CAIR’s goal: to intimidate the American public into keeping their mouths shut if they see someone behaving in a suspicious manner by using the “good faith” clause. CAIR will still sue Americans who report suspicious behavior because they insist that the only way to determine if the whistle blower truly is acting in good faith is to file a lawsuit:
Hat tip: LGF
Update: Allahpundit at Hot Air:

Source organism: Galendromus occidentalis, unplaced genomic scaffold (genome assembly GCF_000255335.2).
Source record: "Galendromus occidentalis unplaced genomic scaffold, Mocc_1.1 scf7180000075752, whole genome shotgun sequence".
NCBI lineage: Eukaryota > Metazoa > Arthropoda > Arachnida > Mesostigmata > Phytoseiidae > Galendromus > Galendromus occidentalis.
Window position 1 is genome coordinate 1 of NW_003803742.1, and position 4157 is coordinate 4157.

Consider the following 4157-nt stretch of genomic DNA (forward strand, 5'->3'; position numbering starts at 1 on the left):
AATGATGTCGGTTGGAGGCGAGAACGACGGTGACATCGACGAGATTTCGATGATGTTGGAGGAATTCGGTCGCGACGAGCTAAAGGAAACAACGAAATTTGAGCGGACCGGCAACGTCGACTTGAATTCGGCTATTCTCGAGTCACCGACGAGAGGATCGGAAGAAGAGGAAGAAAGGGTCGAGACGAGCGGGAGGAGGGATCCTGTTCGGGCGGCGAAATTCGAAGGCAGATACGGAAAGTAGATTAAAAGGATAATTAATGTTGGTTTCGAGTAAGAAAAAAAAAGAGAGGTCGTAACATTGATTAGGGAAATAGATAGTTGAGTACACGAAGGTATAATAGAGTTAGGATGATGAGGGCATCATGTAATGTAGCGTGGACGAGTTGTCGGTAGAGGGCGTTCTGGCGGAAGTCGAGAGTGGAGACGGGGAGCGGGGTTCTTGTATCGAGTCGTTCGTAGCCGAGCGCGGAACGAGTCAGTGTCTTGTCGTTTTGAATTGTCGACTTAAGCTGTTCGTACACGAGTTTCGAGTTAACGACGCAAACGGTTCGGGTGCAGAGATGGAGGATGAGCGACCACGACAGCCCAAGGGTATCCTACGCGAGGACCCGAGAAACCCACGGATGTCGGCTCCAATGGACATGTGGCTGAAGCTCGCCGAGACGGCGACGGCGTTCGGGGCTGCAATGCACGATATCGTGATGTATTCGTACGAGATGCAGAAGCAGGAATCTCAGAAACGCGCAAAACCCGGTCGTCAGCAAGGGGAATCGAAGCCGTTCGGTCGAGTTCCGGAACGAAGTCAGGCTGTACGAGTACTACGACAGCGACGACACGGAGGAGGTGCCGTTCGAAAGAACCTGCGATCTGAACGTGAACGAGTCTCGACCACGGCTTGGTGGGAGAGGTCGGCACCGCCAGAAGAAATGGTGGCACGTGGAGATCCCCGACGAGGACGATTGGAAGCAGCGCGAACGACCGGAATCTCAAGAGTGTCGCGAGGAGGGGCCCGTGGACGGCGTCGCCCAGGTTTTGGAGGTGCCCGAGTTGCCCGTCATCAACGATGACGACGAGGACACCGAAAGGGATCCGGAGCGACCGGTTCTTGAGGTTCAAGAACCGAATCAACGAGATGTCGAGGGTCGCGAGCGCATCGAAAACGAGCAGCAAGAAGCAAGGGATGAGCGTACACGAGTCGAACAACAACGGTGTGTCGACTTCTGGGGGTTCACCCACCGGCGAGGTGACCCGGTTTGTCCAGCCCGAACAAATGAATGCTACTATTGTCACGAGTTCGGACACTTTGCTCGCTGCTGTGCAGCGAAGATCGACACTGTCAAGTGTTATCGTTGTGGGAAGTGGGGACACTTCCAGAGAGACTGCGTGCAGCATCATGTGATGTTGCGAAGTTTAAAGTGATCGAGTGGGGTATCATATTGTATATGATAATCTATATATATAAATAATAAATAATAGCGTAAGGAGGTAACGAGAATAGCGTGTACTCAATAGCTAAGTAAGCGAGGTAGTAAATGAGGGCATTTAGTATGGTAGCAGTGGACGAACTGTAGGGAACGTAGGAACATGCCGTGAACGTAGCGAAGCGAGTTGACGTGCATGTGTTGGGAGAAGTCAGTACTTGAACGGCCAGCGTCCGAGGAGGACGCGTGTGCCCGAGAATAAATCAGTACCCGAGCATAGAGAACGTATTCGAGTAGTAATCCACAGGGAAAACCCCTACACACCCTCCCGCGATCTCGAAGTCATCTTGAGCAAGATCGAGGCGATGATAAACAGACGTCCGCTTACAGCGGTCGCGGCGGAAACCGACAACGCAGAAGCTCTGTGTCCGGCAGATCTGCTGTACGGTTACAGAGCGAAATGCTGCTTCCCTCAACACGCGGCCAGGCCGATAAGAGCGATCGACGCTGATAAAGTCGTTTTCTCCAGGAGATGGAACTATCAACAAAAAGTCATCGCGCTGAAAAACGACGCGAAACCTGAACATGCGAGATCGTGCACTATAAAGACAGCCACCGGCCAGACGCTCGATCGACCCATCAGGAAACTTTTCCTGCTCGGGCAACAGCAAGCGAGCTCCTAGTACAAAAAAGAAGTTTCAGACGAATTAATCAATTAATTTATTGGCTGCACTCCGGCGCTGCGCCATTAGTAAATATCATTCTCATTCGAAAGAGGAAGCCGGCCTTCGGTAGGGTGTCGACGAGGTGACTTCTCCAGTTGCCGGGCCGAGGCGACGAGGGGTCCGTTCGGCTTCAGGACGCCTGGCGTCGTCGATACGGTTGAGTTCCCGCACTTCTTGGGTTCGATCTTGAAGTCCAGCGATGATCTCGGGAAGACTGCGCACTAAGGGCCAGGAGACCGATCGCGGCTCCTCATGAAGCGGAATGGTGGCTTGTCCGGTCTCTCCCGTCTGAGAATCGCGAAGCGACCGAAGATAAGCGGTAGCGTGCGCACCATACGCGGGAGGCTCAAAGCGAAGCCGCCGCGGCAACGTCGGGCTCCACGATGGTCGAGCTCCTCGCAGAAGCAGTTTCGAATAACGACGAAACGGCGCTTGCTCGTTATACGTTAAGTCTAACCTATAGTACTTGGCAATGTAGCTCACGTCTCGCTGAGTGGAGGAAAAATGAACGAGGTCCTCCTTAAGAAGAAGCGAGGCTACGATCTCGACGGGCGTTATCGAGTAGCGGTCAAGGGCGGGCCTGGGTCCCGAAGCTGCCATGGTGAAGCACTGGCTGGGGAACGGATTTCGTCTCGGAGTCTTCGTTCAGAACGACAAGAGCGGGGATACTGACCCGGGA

Major John Tammes commented here yesterday that he thinks the provision will allow judges to decide upfront whether immunity applies. That’s not PI’s reading and it’s not mine either. Whether the passengers acted “objectively reasonably” in their suspicions is a question of fact for the jury; as such, the case will have to be litigated to its conclusion before that question is answered. Or am I reading it wrong? Lawyers are welcome to weigh in but if I’m right than we’re left with the same so-called “chilling effect” on tipsters that we had before. They may win their lawsuit if they’re sued but that’ll be cold comfort after they’ve been buried under legal bills for months and months.